At the risk of piquing ire, today’s topic is book reviewing—not as an author who receives reviews but as a reader who gives them. Specifically, informal reviews on Amazon, Barnes & Noble, and Goodreads.
If you were to scan the reviews I’ve given, you’d probably conclude I’m an easy grader.
Why I’m Easy
Part of my leniency stems from: “If you can’t say anything nice, don’t say anything at all.” But the bigger part is, I’m easily entertained. If that makes me a dullard, so be it.
A few misspelled words or passages of odd formatting don’t bother me. In fact, I found typos in three best-sellers I recently read:
– Doctor Sleep by Stephen King
– Bridget Jones: Mad About the Boy by Helen Fielding (though if anybody asks, I’ll deny I’ve read the series…)
– W is for Wasted by Sue Grafton
If typos plague bigwig authors with bigwig publishers, they can plague anyone.
Of course, I want the material to be well-written, but if the story captivates me, I corral my internal editor and overlook the occasional mistake.
Therefore, my reviews reflect my happy-to-be-entertained, dullard self. Four- and five-star reviews are my norm. Three stars appear from time to time. A two-star? I’ve only left one. As for one-star reviews? Never gonna happen.
Because if I think a book deserves one or two stars, I won’t finish it. Life is too short. My single two-star review was for a book-club selection I felt obligated to complete, even though its overabundance of childbirth and menstrual blood made me want to pluck out my eyeballs and barf. In the author’s defense, life as a woman circa 1700 B.C.E. probably included little but childbirth and menstrual blood.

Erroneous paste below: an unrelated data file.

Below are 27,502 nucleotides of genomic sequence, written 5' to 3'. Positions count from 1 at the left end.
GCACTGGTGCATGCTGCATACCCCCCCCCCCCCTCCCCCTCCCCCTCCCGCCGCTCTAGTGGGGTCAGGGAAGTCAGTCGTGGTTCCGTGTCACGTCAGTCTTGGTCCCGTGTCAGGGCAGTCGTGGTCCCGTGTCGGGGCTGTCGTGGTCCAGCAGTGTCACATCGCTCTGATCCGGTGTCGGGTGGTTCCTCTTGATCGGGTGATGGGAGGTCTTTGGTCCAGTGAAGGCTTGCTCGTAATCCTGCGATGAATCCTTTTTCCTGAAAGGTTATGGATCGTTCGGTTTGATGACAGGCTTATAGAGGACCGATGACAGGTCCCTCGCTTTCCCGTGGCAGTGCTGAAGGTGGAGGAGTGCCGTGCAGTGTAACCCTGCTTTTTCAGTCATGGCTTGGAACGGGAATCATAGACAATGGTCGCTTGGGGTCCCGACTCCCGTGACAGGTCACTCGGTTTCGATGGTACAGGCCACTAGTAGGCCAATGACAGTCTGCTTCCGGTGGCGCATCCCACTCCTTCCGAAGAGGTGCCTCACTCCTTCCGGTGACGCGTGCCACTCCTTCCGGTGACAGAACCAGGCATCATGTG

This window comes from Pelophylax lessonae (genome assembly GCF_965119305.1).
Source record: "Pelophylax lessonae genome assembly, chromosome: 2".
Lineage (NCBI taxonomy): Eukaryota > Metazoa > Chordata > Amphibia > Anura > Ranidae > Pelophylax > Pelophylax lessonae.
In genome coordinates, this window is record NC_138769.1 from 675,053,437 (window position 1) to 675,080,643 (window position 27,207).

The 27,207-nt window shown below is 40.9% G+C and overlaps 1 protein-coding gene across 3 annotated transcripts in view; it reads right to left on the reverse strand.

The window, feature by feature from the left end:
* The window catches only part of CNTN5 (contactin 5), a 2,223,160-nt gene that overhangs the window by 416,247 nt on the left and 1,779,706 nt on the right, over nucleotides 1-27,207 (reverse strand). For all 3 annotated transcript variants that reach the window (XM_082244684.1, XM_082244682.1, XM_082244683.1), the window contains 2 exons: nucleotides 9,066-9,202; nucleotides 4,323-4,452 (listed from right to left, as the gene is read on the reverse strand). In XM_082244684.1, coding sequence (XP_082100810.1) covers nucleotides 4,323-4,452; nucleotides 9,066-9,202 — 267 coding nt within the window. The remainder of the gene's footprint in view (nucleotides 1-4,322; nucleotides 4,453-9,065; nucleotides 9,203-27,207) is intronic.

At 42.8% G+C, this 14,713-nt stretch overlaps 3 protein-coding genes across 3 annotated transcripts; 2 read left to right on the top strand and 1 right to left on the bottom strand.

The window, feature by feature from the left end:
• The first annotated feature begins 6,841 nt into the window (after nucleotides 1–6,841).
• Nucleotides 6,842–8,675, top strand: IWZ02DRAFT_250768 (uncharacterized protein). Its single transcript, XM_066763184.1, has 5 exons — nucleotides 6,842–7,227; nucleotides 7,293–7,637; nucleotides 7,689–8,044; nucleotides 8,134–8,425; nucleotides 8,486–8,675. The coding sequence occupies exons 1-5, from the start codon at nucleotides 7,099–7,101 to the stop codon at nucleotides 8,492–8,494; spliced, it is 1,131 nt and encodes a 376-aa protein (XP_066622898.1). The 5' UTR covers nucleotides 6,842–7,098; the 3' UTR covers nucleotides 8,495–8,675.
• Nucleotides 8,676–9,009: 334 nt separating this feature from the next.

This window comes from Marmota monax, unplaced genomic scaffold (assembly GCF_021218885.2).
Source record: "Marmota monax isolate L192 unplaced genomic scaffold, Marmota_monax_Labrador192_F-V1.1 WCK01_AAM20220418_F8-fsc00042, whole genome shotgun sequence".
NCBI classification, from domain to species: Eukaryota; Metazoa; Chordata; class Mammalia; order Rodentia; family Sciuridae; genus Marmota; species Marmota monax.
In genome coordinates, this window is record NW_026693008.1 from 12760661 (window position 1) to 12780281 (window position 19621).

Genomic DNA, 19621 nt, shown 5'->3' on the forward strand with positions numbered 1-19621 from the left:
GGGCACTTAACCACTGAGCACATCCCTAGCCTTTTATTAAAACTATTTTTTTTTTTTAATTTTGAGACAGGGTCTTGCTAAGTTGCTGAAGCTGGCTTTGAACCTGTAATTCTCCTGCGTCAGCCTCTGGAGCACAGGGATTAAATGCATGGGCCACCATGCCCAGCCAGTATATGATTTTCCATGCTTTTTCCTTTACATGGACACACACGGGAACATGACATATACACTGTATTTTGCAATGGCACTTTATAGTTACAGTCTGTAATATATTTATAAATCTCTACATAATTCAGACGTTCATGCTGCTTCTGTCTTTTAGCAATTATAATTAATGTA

Below, I’ve included the various star definitions of the three big sites. I tend to be a tougher grader on Goodreads. After all, not everything I read can be “amazing.”
* I hate it
* * I don’t like it
* * * It’s okay
* * * * I like it
* * * * * I love it
* Did not like it
* * It was ok
* * * I liked it
* * * * Really liked it
* * * * * It was amazing
* * Below average
* * * Good
* * * * Very good
* * * * * Exceptional
Indies Vs. Traditional
Do I grade independently published books more kindly than traditionally published novels? Probably. Many of these Indies were written by authors I follow on social media, and I won’t insult your intelligence by saying that doesn’t factor in. But another reason is this: getting reviews as an independent author is tough. Plus, they don’t have the editorial staff the bigwigs enjoy. Most of that painstaking editing was done on their own.
I don’t review every book I read. Some genres don’t capture me, or perhaps the subject matter is too uncomfortable (think sexual violence). But rather than leave the author with a bad review—a review that would reflect my aversion rather than the book’s quality—I feel silence is best.
I also won’t denigrate the author, not even the bigwigs. Whether they have thousands of reviews or not, there is still a human being behind that book.
Nor will I pen a writing critique as if I could somehow do better. One, I probably couldn’t, and two, such arrogance would make me Frasier Crane.
So yes, I’m an easy grader. Entertain me, and I’m happy.
What about you? Do you take no prisoners in your reviews or are you chill? As my kids say, “It’s all good, Bro.”
Addendum (11/18/13 12:11 pm):
I thought I should add that just because I don’t leave one- and two-star reviews doesn’t mean I don’t think anyone should. Negative reviews can be helpful to prospective book buyers, as long as they’re not purposefully cruel. I’m just not the sort who can leave them. Perhaps that makes me a wimp…